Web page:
Monday, June 30, 2014

Chestnut Road / Panic Attack - Split 7" - Blue Vinyl


Snuffy Smiles / Speedowax / Rad Girlfriend / You Look Like Shit / Sick Scene (2014)

This record s a coming together of so many great things that have been important to me over the years.  It's a new Snuffy Smiles release, one of my all time favorite labels.  It's a new Speedowax release, a great label and run by a fellow I've known since the 90's.  It' also co-released by Rad Girlfriend, one of the best new American labels going.

Chestnut Road is one of the bands on here, and you can't possibly have missed my never ending stream of praise for them. Then the other band in Panic Attack; a band that's new to me, but one that I've been trying to catch up on and have been quite impressed with so far.  Finally, it's all tied together by the fact that both bands cover a Broccoli song on the record.  It's almost like this was put out just for me.

All fours songs on this 7" are incredible.  The Chestnut Road original is just another example of why I've become obsessed with this band from France (to the point where I nearly accosted a guy I saw at a Steve Adamyk Band show that was wearing a Chestnut Road shirt). "Clocks Ticking" is just a perfectly constructed song that takes me right back to that mid 90's UK punk scene that I'm just so god damned nostalgic about. Their Broccoli cover they chose was "Fido" and while I don't know that any band will ever do Broccoli songs as good as Broccoli, their take on it is still pretty stellar. When these guys put out their next record, can someone please tell me how I can get the PopKid logo on it?

Panic Attack turn in the best song of theirs that I've heard so far and all it does is make me want to hear more from them.  "Recluse (is a euphemism)" is so dynamic, with gravely vocals that still manage to be incredibly melodic.  Another gigantic leap forward for this band from Quebec.  They chose the Broccoli song "Lean" for their side of the record and give a real impassioned take on the song.  I hope this band is working on a full length, because I'll be buying it on day 1.

Hey, I could listen to a whole album full of Broccoli covers (which is being put together here: if you want to get involved), so this 7" is one of those records that just makes me happy by existing.  The fact that the music on it is great as well is just another bonus.

Chestnut Road / Panic Attack - Split 7":

Friday, June 27, 2014

Panic Attack - Empty Malls & Parking Lots 7" - Green Vinyl


Big Wheel / Guerilla / Pouzza (2012)

As I wrote about yesterday, once I found out that Panic Attack was doing a split 7" with Chestnut Road, I immediately went out and bought all of their other records.  Sure it was only two 7"s, but I wanted to study up on the band before their new split came out.  The songs from yesterday's record were just fantastic and I had high hopes for the 5 songs on their debut 7".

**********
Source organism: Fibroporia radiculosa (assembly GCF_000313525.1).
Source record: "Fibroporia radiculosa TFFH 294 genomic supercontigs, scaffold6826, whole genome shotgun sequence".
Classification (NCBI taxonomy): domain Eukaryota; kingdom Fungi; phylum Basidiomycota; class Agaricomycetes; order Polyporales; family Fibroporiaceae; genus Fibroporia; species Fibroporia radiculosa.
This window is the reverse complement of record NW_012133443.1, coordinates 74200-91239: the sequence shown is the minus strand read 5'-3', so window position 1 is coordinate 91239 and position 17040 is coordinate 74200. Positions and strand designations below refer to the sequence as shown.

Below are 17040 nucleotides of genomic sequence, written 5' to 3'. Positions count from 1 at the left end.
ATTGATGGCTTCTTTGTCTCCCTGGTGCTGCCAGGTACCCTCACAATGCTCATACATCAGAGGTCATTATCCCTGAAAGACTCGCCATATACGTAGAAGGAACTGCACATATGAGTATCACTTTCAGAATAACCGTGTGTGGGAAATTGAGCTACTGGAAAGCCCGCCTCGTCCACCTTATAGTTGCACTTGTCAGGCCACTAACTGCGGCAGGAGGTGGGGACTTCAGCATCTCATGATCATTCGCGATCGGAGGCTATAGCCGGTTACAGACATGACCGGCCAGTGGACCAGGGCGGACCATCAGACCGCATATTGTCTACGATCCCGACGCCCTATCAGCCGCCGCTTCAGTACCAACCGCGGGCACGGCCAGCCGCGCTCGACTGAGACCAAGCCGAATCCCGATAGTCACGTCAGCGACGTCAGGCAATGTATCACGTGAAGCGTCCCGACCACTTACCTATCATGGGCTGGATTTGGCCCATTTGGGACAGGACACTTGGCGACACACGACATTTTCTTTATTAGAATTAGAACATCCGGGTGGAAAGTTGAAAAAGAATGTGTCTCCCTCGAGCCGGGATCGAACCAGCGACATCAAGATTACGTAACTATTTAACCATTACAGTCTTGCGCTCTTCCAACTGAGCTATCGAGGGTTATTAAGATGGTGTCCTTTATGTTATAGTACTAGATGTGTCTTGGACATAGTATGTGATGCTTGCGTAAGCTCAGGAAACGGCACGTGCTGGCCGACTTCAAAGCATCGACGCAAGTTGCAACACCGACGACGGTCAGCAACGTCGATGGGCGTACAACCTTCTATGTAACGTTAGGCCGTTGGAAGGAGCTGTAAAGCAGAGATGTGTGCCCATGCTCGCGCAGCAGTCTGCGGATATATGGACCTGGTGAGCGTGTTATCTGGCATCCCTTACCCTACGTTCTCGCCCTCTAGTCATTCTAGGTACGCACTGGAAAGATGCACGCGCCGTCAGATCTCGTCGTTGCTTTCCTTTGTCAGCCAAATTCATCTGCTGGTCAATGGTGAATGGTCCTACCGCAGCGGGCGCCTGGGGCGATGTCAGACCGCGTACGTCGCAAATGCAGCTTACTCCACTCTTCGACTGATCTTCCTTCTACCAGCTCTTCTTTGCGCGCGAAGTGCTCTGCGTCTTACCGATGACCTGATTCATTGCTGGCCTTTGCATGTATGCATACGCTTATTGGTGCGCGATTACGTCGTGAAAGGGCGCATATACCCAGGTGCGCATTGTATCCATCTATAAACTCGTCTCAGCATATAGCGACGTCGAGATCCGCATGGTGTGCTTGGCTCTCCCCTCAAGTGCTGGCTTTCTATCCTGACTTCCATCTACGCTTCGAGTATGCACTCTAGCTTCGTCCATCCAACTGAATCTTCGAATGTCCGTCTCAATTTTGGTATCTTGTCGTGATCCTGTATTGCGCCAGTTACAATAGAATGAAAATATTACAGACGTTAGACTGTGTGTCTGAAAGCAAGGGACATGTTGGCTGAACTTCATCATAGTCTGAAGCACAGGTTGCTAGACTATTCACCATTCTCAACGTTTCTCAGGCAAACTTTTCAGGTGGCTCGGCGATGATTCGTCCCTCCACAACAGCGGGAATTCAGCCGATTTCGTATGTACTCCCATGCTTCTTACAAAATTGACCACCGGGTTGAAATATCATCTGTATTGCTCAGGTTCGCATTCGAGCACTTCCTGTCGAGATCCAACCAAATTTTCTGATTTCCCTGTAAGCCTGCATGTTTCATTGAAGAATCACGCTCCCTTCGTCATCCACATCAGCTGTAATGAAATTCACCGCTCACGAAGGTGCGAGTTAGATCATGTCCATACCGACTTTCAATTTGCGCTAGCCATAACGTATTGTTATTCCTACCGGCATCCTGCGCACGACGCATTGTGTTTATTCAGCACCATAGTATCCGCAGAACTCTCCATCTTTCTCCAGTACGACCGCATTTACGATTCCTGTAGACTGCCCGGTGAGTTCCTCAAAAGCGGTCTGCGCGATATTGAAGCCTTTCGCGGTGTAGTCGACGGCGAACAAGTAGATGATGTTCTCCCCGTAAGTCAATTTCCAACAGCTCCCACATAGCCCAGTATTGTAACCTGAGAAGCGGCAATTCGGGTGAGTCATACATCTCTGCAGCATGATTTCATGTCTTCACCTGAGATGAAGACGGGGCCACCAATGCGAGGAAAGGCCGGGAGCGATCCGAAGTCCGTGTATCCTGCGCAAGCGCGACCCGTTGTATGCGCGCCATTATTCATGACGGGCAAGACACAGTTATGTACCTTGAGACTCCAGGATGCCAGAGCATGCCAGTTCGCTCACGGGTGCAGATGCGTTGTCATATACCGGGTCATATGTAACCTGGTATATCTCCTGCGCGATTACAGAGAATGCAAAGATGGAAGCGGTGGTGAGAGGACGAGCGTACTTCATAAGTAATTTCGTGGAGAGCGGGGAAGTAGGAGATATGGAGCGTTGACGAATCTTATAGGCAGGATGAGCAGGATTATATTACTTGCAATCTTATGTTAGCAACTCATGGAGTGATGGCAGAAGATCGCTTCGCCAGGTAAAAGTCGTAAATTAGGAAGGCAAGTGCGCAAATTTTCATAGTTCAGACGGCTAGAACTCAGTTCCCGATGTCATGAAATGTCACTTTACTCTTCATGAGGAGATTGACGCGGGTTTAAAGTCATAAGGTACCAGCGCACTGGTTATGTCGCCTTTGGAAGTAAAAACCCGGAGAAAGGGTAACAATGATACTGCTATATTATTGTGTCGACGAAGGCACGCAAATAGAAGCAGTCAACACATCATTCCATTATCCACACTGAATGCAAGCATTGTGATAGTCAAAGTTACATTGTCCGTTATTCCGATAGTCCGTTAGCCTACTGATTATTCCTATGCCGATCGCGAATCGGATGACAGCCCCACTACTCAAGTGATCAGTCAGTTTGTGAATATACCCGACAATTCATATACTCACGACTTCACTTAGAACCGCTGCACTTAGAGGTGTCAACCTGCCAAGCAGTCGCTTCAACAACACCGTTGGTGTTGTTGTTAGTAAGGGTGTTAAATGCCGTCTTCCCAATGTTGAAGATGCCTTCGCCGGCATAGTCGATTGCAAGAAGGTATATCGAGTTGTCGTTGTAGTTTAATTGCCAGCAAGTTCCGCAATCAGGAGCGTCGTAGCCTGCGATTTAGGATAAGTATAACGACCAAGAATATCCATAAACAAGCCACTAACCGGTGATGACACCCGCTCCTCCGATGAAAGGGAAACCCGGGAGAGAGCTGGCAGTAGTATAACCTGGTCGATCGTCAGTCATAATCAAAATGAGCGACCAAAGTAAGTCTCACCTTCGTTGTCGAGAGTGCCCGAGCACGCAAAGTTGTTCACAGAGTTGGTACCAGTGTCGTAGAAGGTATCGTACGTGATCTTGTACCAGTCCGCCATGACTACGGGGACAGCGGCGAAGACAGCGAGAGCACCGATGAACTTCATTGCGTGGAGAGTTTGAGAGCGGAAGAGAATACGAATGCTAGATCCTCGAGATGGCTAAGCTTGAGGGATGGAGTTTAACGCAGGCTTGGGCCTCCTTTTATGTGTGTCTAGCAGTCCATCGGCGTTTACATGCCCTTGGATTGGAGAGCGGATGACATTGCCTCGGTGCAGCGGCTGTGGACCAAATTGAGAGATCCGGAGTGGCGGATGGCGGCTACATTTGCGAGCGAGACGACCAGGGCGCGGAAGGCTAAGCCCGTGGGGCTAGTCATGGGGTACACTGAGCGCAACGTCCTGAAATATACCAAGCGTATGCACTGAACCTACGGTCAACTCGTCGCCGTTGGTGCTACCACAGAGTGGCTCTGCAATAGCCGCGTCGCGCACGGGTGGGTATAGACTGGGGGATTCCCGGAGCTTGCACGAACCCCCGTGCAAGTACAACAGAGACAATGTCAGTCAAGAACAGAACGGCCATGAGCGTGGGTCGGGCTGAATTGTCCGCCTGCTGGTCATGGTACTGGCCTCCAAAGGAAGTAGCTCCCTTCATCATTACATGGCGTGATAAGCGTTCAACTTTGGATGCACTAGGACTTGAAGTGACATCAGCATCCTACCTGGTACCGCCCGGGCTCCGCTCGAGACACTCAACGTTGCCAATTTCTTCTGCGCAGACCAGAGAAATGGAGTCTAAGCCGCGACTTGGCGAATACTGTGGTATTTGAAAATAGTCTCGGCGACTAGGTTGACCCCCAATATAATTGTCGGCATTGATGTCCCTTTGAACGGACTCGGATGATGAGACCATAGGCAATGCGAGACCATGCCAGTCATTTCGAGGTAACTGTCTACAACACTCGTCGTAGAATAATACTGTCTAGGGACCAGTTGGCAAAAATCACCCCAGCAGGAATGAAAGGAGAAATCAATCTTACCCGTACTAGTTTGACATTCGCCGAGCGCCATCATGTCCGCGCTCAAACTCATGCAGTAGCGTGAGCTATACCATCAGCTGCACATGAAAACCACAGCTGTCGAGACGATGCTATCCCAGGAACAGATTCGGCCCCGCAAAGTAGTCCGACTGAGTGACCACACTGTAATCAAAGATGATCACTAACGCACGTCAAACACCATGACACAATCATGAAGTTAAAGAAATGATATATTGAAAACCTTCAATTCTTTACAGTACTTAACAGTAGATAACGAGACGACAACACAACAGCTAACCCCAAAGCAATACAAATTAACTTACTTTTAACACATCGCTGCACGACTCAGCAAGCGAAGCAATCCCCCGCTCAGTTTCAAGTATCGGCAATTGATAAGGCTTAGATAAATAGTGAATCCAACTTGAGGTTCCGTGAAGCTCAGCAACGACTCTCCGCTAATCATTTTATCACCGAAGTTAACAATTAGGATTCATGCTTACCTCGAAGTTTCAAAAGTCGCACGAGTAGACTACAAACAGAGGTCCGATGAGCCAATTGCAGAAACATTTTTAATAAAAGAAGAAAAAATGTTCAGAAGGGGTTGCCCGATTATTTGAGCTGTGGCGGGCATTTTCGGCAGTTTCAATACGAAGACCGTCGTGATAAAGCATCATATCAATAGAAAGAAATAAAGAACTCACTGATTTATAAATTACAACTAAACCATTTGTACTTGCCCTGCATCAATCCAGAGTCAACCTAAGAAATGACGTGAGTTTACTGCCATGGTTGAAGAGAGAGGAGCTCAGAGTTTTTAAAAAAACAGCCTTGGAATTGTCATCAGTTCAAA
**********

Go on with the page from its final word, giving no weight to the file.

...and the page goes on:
Empty Malls & Parking Lots came out back in 2012 and as mentioned, it was Panic Attack's first release.  In many ways it kind of sounds like a band's first record.  There's a few moments of greatness, some real potential, but also moments where things fall a little flat.  I'd have to say that in general the songs are a bit more simplistic than their two on the Jeffrey Lost Control split, but there are moments where the band comes off as something special.

The first two tracks, "No Seriously: Fuck Off" and "Wasting Time" both clock in under less than a minute.  They're fast, a little snotty and over before you know it.  Neither are bad, but neither really go anywhere.  It's not until the band gets into their longer tracks "Pictures" and "Black Cat" that they really shine.  Both slow the tempo down a bit and give Panic Attack room to breathe and really take their songs up a notch.  They display far more dynamics than the shorter songs on this 7" and they are much more representative of the type of music they were able to churn out on their second 7".

Still, even at only two records in, I'm extremely impressed with these Quebec based punk rockers.  Next up is their split with Chestnut Road and since one of their songs on that is going to be a Broccoli cover, I can't even imagine how I could possibly not love it.

Panic Attack - Empty Malls & Parking Lots 7":

Thursday, June 26, 2014

Jeffrey Lost Control / Panic Attack - Split 7" - Green Cover (/50)


Sick Scene / Big Wheel (2013)